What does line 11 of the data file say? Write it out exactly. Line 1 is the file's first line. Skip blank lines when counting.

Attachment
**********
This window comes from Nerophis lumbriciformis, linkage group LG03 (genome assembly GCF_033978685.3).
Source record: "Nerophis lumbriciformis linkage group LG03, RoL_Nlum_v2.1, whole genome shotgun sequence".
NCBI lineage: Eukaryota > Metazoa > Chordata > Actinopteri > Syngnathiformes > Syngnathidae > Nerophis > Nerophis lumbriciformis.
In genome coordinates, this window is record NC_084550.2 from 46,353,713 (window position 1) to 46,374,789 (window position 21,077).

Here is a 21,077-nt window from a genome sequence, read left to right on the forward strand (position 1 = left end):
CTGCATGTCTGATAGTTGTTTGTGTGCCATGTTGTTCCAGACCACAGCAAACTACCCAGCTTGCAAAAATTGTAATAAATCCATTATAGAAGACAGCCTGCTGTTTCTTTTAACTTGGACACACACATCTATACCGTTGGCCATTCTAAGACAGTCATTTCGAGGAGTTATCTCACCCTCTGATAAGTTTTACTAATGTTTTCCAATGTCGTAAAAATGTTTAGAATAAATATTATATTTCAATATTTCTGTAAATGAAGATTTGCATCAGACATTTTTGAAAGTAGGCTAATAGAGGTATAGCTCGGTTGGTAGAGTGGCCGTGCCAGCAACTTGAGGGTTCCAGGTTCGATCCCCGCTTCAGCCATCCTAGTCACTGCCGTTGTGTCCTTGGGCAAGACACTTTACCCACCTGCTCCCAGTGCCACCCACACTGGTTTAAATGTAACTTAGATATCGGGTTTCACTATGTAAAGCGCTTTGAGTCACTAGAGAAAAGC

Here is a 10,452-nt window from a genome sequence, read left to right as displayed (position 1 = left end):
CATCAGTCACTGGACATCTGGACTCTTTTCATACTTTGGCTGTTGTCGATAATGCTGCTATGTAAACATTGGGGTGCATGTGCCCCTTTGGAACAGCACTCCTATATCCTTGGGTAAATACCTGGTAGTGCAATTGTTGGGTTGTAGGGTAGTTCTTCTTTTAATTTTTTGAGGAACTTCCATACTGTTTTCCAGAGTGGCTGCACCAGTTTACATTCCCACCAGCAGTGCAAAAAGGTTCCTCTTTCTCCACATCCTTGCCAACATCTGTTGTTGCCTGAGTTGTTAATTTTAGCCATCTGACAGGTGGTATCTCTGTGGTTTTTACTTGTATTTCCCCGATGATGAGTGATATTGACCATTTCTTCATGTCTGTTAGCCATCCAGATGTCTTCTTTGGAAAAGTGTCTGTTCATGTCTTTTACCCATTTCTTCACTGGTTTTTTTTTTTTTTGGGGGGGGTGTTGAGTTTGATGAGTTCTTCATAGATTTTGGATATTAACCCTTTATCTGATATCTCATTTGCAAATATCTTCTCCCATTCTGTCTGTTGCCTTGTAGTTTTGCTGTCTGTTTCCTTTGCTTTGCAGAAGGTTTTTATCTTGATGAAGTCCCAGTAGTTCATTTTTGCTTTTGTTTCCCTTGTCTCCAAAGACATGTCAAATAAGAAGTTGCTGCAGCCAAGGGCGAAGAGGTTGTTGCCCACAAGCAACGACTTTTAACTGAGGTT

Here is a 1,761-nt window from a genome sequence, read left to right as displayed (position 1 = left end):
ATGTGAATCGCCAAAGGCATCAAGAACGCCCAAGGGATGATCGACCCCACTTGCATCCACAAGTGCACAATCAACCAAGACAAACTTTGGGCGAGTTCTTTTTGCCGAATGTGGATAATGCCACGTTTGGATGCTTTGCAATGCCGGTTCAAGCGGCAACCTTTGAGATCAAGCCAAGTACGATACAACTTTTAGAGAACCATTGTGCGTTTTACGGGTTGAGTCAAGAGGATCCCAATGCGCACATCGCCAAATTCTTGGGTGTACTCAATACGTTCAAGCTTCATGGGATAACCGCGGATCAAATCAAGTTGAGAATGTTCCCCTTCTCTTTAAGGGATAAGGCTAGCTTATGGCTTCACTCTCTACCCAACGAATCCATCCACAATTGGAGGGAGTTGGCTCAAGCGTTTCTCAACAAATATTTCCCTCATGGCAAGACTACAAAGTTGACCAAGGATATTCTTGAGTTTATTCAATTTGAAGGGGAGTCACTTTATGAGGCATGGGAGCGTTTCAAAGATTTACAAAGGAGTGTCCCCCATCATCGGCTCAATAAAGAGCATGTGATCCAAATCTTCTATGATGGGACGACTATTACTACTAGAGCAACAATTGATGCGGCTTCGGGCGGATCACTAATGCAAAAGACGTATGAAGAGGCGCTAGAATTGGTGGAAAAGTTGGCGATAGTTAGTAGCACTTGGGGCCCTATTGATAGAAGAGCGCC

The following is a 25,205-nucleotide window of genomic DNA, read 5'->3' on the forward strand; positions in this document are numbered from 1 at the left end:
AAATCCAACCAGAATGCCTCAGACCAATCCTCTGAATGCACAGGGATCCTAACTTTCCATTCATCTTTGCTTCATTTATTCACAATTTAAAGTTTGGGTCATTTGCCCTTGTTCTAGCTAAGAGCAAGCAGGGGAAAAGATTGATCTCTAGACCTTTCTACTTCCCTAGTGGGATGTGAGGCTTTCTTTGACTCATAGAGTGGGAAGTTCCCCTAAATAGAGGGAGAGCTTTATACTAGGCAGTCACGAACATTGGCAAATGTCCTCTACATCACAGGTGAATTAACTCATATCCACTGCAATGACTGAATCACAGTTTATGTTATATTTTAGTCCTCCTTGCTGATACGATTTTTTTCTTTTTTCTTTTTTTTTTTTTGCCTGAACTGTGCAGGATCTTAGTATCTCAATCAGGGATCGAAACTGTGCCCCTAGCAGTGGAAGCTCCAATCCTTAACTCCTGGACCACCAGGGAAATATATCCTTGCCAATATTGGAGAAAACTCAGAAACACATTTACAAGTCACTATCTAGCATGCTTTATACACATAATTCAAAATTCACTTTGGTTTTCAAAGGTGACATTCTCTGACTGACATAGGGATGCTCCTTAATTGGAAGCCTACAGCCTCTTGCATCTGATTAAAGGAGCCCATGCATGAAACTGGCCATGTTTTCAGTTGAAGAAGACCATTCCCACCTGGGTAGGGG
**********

The following is a 25,205-nucleotide window of genomic DNA, read 5'->3' on the forward strand; positions in this document are numbered from 1 at the left end: